Sunday, June 25, 2006

It’s a Shamus, Ain’t It

The Private Eye Writers of America (PWA) has announced its nominees for the 2006 Shamus Awards, which honor excellence among works in the private-eye genre. Winners will be announced and awards presented during the PWA’s 25th anniversary banquet, to be held on September 29 in Madison, Wisconsin, during this year’s Bouchercon. And the nominees are ...

Best Hardcover:
Oblivion, by Peter Abrahams (Morrow)
The Lincoln Lawyer, by Michael Connelly (Little, Brown)
The Forgotten Man, by Robert Crais (Doubleday)
In a Teapot, by Terence Faherty (Crum Creek Press)
The Man with the Iron-On Badge, by Lee Goldberg (Five Star)
Cinnamon Kiss, by Walter Mosley (Little, Brown)

Best Paperback Original:
Falling Down, by David Cole (Avon)
The James Deans, by Reed Farrel Coleman (Plume)
Deadlocked, by Joel Goldman (Pinnacle)
Cordite Wine, by Richard Helms (Back Alley Books)
A Killing Rain, by P.J. Parrish (Pinnacle)

Best First Novel:
Blood Ties, by Lori G. Armstrong (Medallion)
Still River, by Harry Hunsicker (Thomas Dunne/St. Martin’s Minotaur)
The Devil’s Right Hand, by J.D. Rhoades (St. Martin’s Minotaur)
Forcing Amaryllis, by Louise Ure (Mysterious Press)

Best Short Story:
• “Oh, What a Tangled Lanyard We Weave,” by Parnell Hall (in Murder Most Crafty, edited by Maggie Bruce; Berkley)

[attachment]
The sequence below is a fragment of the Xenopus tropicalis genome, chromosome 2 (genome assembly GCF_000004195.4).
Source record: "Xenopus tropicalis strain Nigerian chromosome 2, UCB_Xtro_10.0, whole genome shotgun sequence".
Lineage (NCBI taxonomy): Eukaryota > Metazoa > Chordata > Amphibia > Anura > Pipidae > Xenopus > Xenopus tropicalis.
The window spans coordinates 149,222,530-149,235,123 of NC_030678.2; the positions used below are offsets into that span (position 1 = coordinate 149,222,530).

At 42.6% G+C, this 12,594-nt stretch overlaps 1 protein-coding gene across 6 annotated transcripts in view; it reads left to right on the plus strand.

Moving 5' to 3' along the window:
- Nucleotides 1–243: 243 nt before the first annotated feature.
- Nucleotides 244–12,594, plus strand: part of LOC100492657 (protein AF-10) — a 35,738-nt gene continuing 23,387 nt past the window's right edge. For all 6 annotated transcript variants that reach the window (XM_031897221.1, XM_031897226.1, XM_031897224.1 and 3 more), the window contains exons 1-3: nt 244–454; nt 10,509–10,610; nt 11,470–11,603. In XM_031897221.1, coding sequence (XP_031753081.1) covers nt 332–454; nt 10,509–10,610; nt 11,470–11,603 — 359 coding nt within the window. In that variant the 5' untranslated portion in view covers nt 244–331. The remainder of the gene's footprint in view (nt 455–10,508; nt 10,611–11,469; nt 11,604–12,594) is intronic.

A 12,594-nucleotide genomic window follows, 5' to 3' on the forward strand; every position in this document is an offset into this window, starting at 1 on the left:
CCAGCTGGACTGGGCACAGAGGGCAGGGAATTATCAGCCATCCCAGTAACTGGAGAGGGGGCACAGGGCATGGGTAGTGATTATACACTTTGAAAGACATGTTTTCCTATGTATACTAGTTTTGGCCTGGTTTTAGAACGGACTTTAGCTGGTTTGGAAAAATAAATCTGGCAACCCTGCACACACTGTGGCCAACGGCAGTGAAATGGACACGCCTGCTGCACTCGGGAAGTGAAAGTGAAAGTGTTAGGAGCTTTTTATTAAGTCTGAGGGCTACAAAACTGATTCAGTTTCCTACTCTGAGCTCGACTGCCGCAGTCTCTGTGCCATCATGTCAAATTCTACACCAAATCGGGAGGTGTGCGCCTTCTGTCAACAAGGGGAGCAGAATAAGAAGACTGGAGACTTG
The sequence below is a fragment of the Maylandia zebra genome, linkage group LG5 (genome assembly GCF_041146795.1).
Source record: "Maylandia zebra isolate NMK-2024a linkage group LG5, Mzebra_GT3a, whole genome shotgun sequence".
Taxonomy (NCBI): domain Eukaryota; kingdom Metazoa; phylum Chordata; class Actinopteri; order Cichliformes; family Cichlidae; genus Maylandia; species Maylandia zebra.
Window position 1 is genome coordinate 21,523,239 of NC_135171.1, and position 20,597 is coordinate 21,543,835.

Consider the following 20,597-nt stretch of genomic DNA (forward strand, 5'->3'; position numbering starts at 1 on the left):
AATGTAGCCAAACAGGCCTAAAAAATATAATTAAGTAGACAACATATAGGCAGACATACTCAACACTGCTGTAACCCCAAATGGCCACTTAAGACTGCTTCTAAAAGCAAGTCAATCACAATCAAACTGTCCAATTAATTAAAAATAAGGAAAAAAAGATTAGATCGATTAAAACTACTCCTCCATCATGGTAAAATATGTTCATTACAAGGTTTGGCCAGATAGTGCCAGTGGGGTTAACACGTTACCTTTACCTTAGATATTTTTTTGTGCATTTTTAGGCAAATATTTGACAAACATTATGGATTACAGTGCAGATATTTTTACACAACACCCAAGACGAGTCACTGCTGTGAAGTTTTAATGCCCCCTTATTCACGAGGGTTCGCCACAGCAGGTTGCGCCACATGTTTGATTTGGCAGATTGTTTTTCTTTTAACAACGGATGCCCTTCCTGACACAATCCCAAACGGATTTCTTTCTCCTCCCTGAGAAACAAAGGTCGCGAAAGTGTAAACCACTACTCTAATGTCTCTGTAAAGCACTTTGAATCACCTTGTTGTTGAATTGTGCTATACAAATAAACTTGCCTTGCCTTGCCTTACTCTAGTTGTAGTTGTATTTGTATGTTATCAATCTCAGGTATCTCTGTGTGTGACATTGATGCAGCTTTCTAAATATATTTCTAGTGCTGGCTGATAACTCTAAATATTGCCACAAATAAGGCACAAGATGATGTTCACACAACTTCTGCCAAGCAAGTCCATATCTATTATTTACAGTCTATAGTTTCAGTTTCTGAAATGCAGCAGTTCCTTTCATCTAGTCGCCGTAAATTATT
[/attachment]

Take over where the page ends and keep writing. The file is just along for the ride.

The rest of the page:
• “Two Birds with One Stone,” by Jeremiah Healy (Alfred Hitchcock’s Mystery Magazine [AHMM], January-February 2005)
• “The Big Road,” by Steve Hockensmith (AHMM, May 2005)
• “A Death in Ueno,” by Michael Wiecek (AHMM, March 2005)
• “The Breaks,” by Timothy Williams (Ellery Queen Mystery Magazine, September-October 2005)

I’m pleased to see Steve Hockensmith’s nomination here (duplicating picks for the same short story by the Barry and Macavity nominating committees). I very much enjoyed Hockensmith’s first novel, Holmes on the Range, which made it to bookstores earlier this year, and I hope to see much more of his writing in the near future. And I must confess to having not sufficiently recognized the talents of Lee Goldberg, whose first adventure featuring Southern California P.I. Harvey Mapes book, The Man with the Iron-On Badge, is up for a Best Novel commendation. That book came into my hands at an extremely busy time, and I set it aside, thinking I might or might not return to it later. Given this Shamus nod, I evidently misjudged the novel’s value. I’ll have to go find it again now. But that’s always one of the best things about awards nominations: They make you sit up and take notice of works you might otherwise have overlooked.

1 comment:

Anthony Rainone said...

What a great lineup of nominees this year. I wish them all the best.